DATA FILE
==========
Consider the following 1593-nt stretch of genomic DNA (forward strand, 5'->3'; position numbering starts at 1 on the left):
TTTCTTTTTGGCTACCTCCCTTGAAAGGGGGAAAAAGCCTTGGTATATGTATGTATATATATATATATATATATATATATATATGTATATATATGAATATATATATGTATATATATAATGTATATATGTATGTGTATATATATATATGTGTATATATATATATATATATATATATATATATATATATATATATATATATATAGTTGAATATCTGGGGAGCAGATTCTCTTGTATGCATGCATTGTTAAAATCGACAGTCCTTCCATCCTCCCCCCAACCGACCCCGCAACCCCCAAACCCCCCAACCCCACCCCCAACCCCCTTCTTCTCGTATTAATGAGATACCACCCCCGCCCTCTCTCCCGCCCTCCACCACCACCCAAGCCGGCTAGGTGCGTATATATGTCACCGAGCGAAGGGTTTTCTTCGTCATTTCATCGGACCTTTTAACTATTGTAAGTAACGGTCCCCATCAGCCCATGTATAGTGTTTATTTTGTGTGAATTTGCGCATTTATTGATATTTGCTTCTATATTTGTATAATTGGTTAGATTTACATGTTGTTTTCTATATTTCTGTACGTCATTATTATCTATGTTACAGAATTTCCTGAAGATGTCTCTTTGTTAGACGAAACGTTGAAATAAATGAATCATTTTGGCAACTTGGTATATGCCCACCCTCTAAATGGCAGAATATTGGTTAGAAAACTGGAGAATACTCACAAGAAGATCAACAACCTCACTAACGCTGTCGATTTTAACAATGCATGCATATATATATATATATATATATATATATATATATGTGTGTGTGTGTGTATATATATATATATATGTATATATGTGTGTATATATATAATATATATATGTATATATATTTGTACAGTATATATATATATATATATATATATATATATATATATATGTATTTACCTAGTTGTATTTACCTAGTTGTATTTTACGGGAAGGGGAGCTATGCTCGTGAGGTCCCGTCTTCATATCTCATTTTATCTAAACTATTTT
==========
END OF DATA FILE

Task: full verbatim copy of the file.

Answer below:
Consider the following 1593-nt stretch of genomic DNA (forward strand, 5'->3'; position numbering starts at 1 on the left):
TTTCTTTTTGGCTACCTCCCTTGAAAGGGGGAAAAAGCCTTGGTATATGTATGTATATATATATATATATATATATATATATATGTATATATATGAATATATATATGTATATATATAATGTATATATGTATGTGTATATATATATATGTGTATATATATATATATATATATATATATATATATATATATATATATATATATAGTTGAATATCTGGGGAGCAGATTCTCTTGTATGCATGCATTGTTAAAATCGACAGTCCTTCCATCCTCCCCCCAACCGACCCCGCAACCCCCAAACCCCCCAACCCCACCCCCAACCCCCTTCTTCTCGTATTAATGAGATACCACCCCCGCCCTCTCTCCCGCCCTCCACCACCACCCAAGCCGGCTAGGTGCGTATATATGTCACCGAGCGAAGGGTTTTCTTCGTCATTTCATCGGACCTTTTAACTATTGTAAGTAACGGTCCCCATCAGCCCATGTATAGTGTTTATTTTGTGTGAATTTGCGCATTTATTGATATTTGCTTCTATATTTGTATAATTGGTTAGATTTACATGTTGTTTTCTATATTTCTGTACGTCATTATTATCTATGTTACAGAATTTCCTGAAGATGTCTCTTTGTTAGACGAAACGTTGAAATAAATGAATCATTTTGGCAACTTGGTATATGCCCACCCTCTAAATGGCAGAATATTGGTTAGAAAACTGGAGAATACTCACAAGAAGATCAACAACCTCACTAACGCTGTCGATTTTAACAATGCATGCATATATATATATATATATATATATATATATATATGTGTGTGTGTGTGTATATATATATATATATGTATATATGTGTGTATATATATAATATATATATGTATATATATTTGTACAGTATATATATATATATATATATATATATATATATATATATGTATTTACCTAGTTGTATTTACCTAGTTGTATTTTACGGGAAGGGGAGCTATGCTCGTGAGGTCCCGTCTTCATATCTCATTTTATCTAAACTATTTT